Nadya Faulx

Digital News Editor / Reporter

Nadya Faulx is KMUW's Digital News Editor and Reporter, which means she splits her time between working on-air and working online, managing news on KMUW.org, Twitter, Facebook and Instagram. She joined KMUW in 2015 after working for a newspaper in western North Dakota. Before that she was a diversity intern at NPR in Washington, D.C.

Nadya has a master's degree in journalism from the Medill School of Journalism at Northwestern University and a bachelor’s degree in international studies from CU Denver. Before entering the world of journalism, she worked at a dog daycare and taught English in the Republic of Georgia.

While at KMUW, Nadya has been honored with a Regional Edward R. Murrow Award for excellence in social media and a first place award from the Kansas Association of Broadcasters Award (KAB) for Public Affairs Program. She received first place with Beth Golay for the En Route segment of The Range and second place for Spot News and Station Website in 2020 from the Kansas Association of Broadcasters. In 2019, she received a first place KAB award in spot news for Wichita To Get New Baseball Team, Stadium. 

A native Texan and Colorado transplant, Nadya enjoys traveling, reading and hanging out with her dogs, Sunny and Zero, and her cat, Dragon.

 

 

Ways to Connect

Ark Valley Fire Buff / flickr Creative Commons

The ACLU of Kansas and Kansas Appleseed are seeking to end the Wichita Police Department’s longstanding use of a confidential gang list, claiming it is unconstitutional.

Nadya Faulx / KMUW/File photo

Advocates for passenger rail are optimistic the $2 trillion infrastructure package President Joe Biden outlined this week could speed up efforts to bring service back to Wichita.

Matt Stamey/Wichita Journalism Collaborative

Beginning Monday, all Kansans 16 and older will be eligible to receive the COVID-19 vaccine.

Gov. Laura Kelly said Friday the state is ready to move into the fifth and final phase of its vaccine rollout, opening appointments up to the general public.

“With the anticipated increase in supply from the federal government, we must get every dose of vaccine into arms quickly,” Kelly said in a statement. “I strongly encourage every Kansan to get the COVID-19 vaccine so we can get back to school, back to work, and back to normal.”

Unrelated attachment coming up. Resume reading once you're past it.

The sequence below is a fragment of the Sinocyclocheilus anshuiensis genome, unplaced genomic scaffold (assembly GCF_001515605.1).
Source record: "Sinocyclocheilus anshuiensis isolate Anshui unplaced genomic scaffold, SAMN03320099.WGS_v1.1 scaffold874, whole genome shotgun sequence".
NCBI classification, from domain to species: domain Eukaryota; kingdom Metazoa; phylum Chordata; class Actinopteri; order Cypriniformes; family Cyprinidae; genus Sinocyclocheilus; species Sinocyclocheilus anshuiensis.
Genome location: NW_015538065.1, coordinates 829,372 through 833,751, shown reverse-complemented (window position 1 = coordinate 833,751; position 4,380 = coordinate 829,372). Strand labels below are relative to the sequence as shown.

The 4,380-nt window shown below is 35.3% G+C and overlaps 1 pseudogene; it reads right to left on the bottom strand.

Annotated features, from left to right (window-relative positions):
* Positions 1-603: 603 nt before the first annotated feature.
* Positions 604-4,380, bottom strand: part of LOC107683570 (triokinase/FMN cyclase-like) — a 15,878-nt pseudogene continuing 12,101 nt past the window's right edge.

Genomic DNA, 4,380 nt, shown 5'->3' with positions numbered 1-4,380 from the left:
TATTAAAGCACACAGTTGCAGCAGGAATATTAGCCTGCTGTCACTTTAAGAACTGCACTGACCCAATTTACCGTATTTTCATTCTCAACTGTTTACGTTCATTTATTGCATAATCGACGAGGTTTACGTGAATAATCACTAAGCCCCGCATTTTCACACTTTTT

Nadya Faulx / KMUW

Sedgwick County is now offering vaccines to residents in all categories in Phase 2 of the state’s vaccination plan.

Phase 2 includes public safety, higher education, restaurant, aviation and transportation workers, along with workers in about a dozen other critical industries. Congregate settings, like homeless shelters, are also included.

.deeneg / flickr Creative Commons

As the COVID-19 infection rate falls to its lowest in months, Sedgwick County is beginning to ease some health restrictions.

Nadya Faulx / KMUW

After two months at Intrust Bank Arena, Sedgwick County is relocating one of its COVID-19 vaccine clinics to the former central library in downtown Wichita.

Nadya Faulx / KMUW

Wichita North High School will no longer be the Redskins.

The school board voted 6-0 Monday night to drop the controversial mascot at the recommendation of a committee formed last summer.

CRAIG KOHLRUSS

After a bumpy early rollout of the COVID-19 vaccine, Sedgwick County says it expects to begin receiving regular shipments.

Nadya Faulx / KMUW

Karen Smith decided five years ago to move into Wichita Presbyterian Manor.

"It was a good decision," she said. "I wanted to come early. I was in the mood to move and get in some place I could be in for the rest of my life."

At 75, she’s among the younger residents there. She lives in the independent living unit — the sprawling campus at 13th and Zoo Boulevard also includes assisted living, memory care, long-term care and health services — and enjoys staying active.

Christopher Sessums / flickr Creative Commons

After learning remotely since December, Wichita elementary students could be back in the classroom as early as next Wednesday.


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